About this book
An investor who wants to invest a certain amount and to whom a lot of more or less risky alternatives arise would divide this amount among several securities. He makes this portfolio decision because of his expectations with regard to these assets which result from the information available to him. If the investor obtains additional information, then his knowledge would improve and, therefore, the portfolio decision made by him. Accordingly, he will be ready to accept certain costs related to the information procurement. The value of information indicates the maximum tolerable information costs, and its knowledge, therefore, enables - by comparing with the actual information costs - to evaluate the profitability of an information procurement. In this book, the value of information for the problem of portfolio planning is explicitly determined, namely as well for the case of fixed prices not influenced by the information activity as within the scope of a market model. These explicit results allow several conclusions, in particular about the influence of preknowledge, risk aversion, information precision and information dissemination on their value. The Bayesian decision theory is the basis for this paper. Corres pondingly, a subjective concept of probability is underlying, and the information processing and evaluation is understood in a sta tistical sense. As one might expect, the question about the correct ness of an information is not treated, although manipulating the asset prices by deliberate dis information can be observed in prac tice and is, certainly, an interesting problem.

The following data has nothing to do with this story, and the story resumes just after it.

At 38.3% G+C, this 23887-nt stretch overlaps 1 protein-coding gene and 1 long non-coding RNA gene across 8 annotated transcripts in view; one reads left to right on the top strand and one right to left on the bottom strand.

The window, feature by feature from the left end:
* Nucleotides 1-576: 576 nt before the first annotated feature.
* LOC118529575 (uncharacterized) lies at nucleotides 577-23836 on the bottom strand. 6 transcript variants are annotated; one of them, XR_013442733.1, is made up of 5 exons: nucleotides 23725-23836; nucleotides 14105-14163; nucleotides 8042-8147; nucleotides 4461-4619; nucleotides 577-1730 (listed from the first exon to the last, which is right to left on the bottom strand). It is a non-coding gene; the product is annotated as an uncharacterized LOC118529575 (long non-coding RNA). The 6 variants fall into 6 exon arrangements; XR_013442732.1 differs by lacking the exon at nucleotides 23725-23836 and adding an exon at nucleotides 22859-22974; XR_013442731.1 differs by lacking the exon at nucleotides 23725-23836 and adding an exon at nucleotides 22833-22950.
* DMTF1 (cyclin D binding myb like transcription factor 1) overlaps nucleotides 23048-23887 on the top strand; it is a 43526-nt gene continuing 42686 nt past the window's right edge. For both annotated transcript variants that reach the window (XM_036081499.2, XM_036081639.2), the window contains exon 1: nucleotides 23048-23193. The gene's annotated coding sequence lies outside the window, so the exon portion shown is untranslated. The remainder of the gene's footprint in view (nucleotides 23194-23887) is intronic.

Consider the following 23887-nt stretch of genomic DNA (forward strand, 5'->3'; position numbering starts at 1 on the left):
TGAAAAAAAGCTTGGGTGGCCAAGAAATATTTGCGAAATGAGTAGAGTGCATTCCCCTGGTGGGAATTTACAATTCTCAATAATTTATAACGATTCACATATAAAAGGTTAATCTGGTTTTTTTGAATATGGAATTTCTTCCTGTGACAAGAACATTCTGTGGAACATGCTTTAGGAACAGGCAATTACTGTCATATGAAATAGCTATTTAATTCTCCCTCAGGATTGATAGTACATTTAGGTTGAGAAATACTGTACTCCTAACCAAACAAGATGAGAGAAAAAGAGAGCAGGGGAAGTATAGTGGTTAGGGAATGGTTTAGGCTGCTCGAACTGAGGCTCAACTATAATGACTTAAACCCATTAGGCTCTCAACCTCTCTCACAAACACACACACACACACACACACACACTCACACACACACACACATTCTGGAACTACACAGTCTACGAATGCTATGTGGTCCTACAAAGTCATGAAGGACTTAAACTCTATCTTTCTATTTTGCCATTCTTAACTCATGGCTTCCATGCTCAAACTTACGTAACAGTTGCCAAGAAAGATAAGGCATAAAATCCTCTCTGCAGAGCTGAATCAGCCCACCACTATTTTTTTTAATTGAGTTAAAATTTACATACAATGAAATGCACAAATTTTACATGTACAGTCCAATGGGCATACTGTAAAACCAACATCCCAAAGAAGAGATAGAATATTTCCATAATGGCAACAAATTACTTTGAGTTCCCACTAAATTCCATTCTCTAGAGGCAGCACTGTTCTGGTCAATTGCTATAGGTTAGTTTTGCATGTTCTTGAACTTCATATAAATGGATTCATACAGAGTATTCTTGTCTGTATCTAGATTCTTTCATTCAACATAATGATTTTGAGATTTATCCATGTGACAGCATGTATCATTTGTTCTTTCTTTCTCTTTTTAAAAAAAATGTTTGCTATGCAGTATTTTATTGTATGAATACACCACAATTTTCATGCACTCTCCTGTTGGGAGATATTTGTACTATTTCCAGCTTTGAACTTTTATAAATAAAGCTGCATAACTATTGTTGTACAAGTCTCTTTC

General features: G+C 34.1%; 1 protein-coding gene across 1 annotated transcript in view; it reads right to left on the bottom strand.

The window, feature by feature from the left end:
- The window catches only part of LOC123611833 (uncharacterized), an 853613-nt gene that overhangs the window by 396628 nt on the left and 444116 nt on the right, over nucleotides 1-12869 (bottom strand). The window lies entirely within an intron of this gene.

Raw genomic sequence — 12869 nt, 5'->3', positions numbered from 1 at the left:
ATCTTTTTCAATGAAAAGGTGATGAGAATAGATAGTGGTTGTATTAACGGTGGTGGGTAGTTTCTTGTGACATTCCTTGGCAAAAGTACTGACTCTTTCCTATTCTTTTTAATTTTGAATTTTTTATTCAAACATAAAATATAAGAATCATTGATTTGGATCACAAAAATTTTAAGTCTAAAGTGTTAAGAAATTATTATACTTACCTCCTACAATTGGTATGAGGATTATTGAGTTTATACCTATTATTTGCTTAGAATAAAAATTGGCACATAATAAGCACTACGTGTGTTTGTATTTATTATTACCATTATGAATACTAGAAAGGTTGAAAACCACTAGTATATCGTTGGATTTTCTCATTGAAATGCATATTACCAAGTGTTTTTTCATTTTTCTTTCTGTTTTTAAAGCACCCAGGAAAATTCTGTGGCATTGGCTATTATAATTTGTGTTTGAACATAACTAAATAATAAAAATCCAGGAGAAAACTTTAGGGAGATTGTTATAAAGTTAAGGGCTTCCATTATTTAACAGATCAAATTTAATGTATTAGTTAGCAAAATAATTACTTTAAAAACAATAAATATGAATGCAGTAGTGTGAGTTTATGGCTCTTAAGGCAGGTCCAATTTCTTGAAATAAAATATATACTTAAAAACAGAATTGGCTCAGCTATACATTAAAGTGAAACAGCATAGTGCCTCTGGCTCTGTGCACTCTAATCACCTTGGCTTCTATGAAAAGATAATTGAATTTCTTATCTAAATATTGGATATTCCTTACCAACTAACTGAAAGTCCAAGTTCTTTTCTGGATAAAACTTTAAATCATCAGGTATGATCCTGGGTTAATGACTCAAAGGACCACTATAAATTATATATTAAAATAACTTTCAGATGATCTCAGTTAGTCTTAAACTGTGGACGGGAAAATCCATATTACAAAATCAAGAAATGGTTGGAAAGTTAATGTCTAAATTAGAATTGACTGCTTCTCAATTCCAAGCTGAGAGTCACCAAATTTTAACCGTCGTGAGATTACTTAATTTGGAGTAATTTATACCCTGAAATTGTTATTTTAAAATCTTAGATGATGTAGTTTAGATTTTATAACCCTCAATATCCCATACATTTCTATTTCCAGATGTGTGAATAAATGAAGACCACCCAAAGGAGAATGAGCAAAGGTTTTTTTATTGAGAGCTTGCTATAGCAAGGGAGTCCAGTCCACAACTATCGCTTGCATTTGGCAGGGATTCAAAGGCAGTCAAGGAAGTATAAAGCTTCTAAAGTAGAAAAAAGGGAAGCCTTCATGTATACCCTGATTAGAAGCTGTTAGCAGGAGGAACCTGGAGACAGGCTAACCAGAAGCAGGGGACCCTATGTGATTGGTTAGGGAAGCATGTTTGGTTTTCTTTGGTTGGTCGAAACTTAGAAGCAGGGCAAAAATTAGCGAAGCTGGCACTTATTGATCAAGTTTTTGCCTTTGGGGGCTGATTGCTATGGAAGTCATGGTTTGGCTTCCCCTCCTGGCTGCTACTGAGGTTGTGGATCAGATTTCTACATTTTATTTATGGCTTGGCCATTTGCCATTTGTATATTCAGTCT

Portfolio Portfolio Planning capital markets decision theory equilibrium evaluation information information processing information system planning probability procurement